Bacteria on Dental Bib Holders

Researchers at the University of Witten/Herdecke in North Rhine-Westphalia, Germany, released a clinical study indicating that the sterilization protocol for dental bib holders is inconsistent and can result in the presence of germs, microorganisms, and pseudomonas on bib chains and holders. The study examined a total of 30 metal and plastic bib holders and found bacteria present on more than half of them.
“The analyses of the bacterial load showed that 70% of all reusable bib holders were contaminated with germs. The predominant colony types identified were staphylococci and streptococci. But on several bib chains we also found various bacterial rods, pseudomonas, fungi, and other types of cocci,” said the lead investigator and scientific director at the University of Witten/Herdecke, professor Stefan Zimmer, MPHD, PhD. “Although the bacteria found in this study were all nonpathogenic bacteria, in principle reusable bib holders can cross contaminate dental patients.”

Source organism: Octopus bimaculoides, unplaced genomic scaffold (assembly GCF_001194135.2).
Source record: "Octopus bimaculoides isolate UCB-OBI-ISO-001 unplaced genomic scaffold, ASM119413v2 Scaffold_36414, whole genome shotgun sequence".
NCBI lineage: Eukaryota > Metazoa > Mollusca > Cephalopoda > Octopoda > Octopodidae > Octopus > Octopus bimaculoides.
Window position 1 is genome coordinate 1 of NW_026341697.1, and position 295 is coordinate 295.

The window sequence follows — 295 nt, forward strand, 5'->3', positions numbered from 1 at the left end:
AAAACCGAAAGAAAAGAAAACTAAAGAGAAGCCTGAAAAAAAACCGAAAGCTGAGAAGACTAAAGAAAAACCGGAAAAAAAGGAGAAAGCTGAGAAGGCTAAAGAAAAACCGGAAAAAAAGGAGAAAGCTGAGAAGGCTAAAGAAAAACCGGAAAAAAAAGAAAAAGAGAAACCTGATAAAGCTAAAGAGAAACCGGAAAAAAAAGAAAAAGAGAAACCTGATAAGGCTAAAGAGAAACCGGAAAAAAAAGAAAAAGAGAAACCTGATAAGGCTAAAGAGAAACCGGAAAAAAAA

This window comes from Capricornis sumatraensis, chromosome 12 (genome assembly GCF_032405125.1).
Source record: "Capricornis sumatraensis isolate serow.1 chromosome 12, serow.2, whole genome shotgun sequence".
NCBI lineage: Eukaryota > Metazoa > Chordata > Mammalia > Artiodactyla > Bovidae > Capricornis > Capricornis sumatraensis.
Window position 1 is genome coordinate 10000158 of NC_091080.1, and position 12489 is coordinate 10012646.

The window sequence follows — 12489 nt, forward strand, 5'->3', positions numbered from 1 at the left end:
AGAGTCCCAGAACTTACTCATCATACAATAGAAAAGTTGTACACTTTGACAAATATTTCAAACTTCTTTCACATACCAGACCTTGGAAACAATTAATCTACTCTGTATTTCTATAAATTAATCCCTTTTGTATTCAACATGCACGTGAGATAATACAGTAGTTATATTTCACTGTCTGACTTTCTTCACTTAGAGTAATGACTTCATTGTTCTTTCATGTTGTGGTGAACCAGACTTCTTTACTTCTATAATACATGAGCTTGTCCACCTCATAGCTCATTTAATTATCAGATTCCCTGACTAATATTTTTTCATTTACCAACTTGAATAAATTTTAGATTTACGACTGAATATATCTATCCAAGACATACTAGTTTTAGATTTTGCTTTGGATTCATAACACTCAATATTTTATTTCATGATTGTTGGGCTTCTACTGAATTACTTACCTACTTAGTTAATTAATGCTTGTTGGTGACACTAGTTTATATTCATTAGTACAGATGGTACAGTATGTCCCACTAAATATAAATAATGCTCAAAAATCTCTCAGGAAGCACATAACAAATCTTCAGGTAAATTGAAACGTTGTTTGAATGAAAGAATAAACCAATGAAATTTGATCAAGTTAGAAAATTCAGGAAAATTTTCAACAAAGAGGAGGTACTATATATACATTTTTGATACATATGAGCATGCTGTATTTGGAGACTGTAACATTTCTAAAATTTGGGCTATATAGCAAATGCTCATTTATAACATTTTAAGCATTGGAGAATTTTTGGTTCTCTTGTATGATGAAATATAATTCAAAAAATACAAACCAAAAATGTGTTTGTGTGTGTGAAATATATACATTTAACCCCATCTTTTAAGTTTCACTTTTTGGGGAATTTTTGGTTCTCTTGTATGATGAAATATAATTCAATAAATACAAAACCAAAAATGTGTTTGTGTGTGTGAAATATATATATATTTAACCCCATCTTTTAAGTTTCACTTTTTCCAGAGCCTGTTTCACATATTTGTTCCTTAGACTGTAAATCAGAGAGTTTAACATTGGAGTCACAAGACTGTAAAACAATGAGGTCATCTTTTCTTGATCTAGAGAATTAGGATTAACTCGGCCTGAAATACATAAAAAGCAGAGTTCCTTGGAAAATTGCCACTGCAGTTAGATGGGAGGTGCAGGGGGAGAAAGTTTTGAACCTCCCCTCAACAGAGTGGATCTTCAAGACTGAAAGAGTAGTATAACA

The bacteria found on the bib holders in the University of Witten/Herdecke study do not usually cause disease in healthy people, but they can be a threat to immune-suppressed patients, and young children and the elderly who also often have compromised immune systems. Bacteria from an unsterilized bib holder can enter the body when patients touch the bib holder or their neck after a dental visit and then rub their eye or touch their mouth. Cross-contamination can also occur. A number of other studies have shown that infectious bacteria are regularly present on dental bib holders.
(Source: Globe Newswire, March 19, 2012)
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